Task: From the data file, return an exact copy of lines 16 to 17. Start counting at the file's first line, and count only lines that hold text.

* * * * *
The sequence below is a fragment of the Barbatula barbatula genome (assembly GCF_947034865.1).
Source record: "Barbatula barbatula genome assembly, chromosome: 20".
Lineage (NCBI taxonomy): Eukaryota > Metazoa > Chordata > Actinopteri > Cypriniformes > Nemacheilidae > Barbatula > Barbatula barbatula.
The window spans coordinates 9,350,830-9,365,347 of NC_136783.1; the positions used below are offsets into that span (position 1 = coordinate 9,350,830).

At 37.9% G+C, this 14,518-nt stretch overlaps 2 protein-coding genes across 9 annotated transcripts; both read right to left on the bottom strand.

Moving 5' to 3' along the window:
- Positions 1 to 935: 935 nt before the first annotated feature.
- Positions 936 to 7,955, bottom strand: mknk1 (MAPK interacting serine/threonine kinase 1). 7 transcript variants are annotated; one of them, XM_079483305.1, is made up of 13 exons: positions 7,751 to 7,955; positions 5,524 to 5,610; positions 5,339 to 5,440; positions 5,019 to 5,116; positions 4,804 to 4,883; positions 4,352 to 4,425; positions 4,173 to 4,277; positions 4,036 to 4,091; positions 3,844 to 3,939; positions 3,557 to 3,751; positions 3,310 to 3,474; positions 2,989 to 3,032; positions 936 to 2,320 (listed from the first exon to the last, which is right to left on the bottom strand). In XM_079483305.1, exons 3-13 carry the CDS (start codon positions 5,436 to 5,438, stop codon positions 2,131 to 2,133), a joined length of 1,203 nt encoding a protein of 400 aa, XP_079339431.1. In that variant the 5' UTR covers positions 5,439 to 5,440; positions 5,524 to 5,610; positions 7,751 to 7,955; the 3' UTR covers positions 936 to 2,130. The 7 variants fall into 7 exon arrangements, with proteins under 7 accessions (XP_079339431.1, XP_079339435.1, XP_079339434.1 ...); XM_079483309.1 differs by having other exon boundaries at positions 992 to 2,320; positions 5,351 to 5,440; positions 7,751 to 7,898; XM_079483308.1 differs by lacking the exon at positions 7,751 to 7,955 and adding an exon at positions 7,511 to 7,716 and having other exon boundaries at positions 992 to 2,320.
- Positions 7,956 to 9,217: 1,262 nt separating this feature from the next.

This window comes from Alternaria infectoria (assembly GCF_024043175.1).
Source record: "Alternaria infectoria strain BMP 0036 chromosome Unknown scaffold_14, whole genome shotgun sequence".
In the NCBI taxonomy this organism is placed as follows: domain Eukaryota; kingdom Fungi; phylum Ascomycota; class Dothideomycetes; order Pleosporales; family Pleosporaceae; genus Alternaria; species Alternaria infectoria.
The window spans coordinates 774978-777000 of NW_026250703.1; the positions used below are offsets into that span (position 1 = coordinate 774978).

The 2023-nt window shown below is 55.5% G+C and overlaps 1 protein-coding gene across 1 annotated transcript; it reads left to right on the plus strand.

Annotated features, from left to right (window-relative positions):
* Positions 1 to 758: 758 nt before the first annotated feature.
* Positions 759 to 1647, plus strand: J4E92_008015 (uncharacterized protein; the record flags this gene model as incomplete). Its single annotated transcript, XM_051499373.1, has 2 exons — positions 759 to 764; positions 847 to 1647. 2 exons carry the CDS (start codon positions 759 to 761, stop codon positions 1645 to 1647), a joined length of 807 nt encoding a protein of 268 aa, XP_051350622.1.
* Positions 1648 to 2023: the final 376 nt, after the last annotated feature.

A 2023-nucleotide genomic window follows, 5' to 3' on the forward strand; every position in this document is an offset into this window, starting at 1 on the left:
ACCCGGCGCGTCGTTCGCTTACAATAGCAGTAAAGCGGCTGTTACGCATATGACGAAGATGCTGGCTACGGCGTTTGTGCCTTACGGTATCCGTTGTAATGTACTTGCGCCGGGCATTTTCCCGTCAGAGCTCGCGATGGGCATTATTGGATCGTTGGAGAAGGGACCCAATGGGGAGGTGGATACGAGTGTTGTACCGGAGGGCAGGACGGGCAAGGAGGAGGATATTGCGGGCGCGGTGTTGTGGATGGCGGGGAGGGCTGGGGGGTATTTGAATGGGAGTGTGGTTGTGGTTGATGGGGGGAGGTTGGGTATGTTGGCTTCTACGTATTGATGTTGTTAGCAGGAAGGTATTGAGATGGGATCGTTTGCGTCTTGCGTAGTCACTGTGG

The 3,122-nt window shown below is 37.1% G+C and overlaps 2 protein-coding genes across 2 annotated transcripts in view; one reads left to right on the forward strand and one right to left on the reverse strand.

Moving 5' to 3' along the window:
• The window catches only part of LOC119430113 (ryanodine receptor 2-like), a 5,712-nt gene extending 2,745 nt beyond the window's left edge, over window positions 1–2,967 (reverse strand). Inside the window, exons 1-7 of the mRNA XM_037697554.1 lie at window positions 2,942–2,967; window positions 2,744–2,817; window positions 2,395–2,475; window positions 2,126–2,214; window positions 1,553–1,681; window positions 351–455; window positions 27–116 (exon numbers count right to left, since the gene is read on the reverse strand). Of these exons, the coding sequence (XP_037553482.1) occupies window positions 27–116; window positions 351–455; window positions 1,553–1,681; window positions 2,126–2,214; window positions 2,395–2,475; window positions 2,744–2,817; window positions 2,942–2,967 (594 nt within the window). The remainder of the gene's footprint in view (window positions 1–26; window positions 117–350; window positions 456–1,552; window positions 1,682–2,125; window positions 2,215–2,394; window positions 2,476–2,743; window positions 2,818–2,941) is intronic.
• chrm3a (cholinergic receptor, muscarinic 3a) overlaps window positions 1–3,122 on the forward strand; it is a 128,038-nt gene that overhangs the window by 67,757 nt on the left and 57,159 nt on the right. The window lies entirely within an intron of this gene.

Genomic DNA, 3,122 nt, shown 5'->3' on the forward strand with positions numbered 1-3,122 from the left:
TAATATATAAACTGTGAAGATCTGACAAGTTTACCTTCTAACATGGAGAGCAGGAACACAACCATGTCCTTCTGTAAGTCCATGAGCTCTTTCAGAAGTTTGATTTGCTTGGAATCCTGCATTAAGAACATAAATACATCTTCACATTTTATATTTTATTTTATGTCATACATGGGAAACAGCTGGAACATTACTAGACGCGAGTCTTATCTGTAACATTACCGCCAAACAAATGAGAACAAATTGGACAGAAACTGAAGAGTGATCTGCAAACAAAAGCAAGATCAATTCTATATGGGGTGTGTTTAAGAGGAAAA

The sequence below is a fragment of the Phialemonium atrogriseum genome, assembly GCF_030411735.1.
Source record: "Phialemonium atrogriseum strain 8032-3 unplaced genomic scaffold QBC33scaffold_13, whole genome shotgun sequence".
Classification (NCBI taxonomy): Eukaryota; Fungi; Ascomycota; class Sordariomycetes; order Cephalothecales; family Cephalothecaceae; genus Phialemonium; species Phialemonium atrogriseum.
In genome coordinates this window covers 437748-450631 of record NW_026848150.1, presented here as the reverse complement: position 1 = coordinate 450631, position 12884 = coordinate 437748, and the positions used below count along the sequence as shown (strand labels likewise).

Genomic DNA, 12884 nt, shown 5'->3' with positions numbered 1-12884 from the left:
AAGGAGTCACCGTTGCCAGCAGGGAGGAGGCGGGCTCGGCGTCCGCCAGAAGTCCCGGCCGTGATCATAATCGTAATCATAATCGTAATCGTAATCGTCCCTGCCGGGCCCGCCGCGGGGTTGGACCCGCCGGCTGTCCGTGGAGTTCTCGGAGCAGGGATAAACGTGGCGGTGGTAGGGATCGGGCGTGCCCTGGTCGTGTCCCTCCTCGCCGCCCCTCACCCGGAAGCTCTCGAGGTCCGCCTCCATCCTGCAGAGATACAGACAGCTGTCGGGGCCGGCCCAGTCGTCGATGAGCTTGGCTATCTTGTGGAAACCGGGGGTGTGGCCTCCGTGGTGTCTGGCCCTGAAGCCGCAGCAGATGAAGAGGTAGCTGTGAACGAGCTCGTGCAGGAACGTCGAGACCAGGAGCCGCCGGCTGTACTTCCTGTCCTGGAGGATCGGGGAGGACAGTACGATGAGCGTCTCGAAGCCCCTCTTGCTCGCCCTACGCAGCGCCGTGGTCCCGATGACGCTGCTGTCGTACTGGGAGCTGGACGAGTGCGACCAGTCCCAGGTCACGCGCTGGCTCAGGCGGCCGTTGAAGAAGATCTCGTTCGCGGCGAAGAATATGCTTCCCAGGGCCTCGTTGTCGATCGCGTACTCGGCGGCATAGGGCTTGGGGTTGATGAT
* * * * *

* Positions 1 to 758: 758 nt before the first annotated feature.
* Positions 759 to 1647, plus strand: J4E92_008015 (uncharacterized protein; the record flags this gene model as incomplete). Its single annotated transcript, XM_051499373.1, has 2 exons — positions 759 to 764; positions 847 to 1647. 2 exons carry the CDS (start codon positions 759 to 761, stop codon positions 1645 to 1647), a joined length of 807 nt encoding a protein of 268 aa, XP_051350622.1.